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IMS publishes service oriented architecture whitepaper
The paper is a revised version of a document presented during last year's alt-i-lab conference (the old version date is still on it), and is indeed well worth revisiting. In it, Four experts from IMS, Sun, Microsoft and the Open Knowledge Ininiative (OKI) consider the fundamentals of the approach as applied to the learning, education and training sector.
The first part of "Basic Architectural Principles for Learning Technology Systems" is a pretty handy and readable introduction to the whole area of service oriented architectures (SOA), and outlines most of the conceptual aspects that drive it.
The beef, however, is in the exposition of three main ideas: the distinction between consumer oriented interfaces and provider oriented interfaces, the importance of framework flexibility with rigid functional factoring and the modular nature of a service.
The distinction between consumer oriented interfaces and provider oriented interfaces is a further exposition and generalisation of what has been referred to as the distinction between Application Programming Interfaces (APIs) and (web) service interfaces. In concrete terms, it is the difference in purpose between something like the OKI repository Open Service Interface Definition (OSID), and something like the IMS Enterprise Services spec.
The first is used mostly in situations where high performance is critical, and on a single machine. It basically is meant to shield the application that gets data and behaviour through the interface from how that data and behaviour is pumped in. Hence 'consumer oriented'.
Provider oriented interfaces such the IMS Enterprise Services spec are designed from the opposite point of view: whichever application offers the service should be shielded as much as possible from where the consuming applications sit and what they look like, or how many there are. The spec is known, and the consumers have to fit what it does.
The contrast makes clear that for maximal flexibility for a whole system now and in the future, it's best to use both consumer and provider oriented interfaces in the same environment.
The need for flexibility at the system level (i.e. a whole Managed Learning Environment) will probably be familiar to anyone who's tried to manage an institutional network for a while. In a word, you never know what kind of services will be required a few years or even months down the line, and when it happens, you don't want multiple systems that fall over or need major revision to accommodate the new demand.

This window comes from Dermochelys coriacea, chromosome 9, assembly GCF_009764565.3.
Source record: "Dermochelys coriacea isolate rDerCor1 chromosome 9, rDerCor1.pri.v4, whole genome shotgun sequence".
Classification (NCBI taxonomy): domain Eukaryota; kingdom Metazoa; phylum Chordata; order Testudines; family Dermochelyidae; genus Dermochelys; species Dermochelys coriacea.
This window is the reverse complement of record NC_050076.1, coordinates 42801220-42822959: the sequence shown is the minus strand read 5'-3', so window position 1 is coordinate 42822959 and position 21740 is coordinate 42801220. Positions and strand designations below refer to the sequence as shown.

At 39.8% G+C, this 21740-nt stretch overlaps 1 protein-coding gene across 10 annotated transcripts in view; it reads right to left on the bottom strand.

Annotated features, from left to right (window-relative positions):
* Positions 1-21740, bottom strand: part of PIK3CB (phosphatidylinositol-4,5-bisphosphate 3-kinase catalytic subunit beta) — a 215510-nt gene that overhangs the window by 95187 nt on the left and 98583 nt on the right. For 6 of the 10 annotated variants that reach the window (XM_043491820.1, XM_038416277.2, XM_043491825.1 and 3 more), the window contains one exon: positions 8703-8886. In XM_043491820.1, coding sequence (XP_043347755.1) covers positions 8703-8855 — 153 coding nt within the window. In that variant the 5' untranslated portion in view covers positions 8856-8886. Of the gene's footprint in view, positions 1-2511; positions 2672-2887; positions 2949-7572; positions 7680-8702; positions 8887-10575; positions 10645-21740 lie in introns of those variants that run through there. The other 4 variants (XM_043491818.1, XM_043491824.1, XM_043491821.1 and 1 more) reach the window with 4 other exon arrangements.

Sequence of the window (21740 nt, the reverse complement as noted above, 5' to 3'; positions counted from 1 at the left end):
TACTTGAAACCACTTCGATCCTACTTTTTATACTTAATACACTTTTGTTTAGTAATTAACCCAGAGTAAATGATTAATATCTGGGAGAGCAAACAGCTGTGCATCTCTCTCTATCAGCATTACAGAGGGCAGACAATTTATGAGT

The IMS whitepaper, however, shows the inevitable flip side of flexibility in one aspect- you buy it with rigidity in another. The rigidity in a service oriented architecture is bought from the factorisation of the services, it is argued. Though applications can't know or need to know what other services are available in the system, they do need to be consistent in what they offer themselves.
The whitepaper authors draw that down to not just the level of a service's scope and definition ('this is my job'), but also the exact service contract ('this is how I do my job'). They even state that "It is common for an individual service to be deployed long before any consuming applications are even developed, let alone deployed."
Though that might be true in a well understood and mature architecture, it leaves a bit of a developmental question. To be fair, the authors didn't aim to address the question of how to develop a SOA, but for something to work well for years, you have to test it in anger for quite a while too.
Fortunately, the modular nature of services as described in the paper point to a means of making the development of services rather more doable. Services themselves can be broken down along two dimensions and therefore four 'slots' that can each be defined independently. Viz: services have behaviour (what I'll do given your message) and have data (the structure of the messages). Both behaviour and messages can be expressed in different ways. If any four of these turn out not to work well, it ought to be possible to change it, without disturbing the others.
If any of this sounds familiar to some, it is because the E-Learning Framework is built very much on the same principles as those outlined in the whitepaper. Conceived around the same time, and on the lessons of the OKI, IMS Abstract Framework, Sun's e-learning platform and Microsoft's web service work, both the paper and the framework suggests that the time has come to start building a service oriented approach to learning.
The "Basic Architectural Principles for Learning Technology Systems" white paper is available from the IMS website (124 Kb, pdf).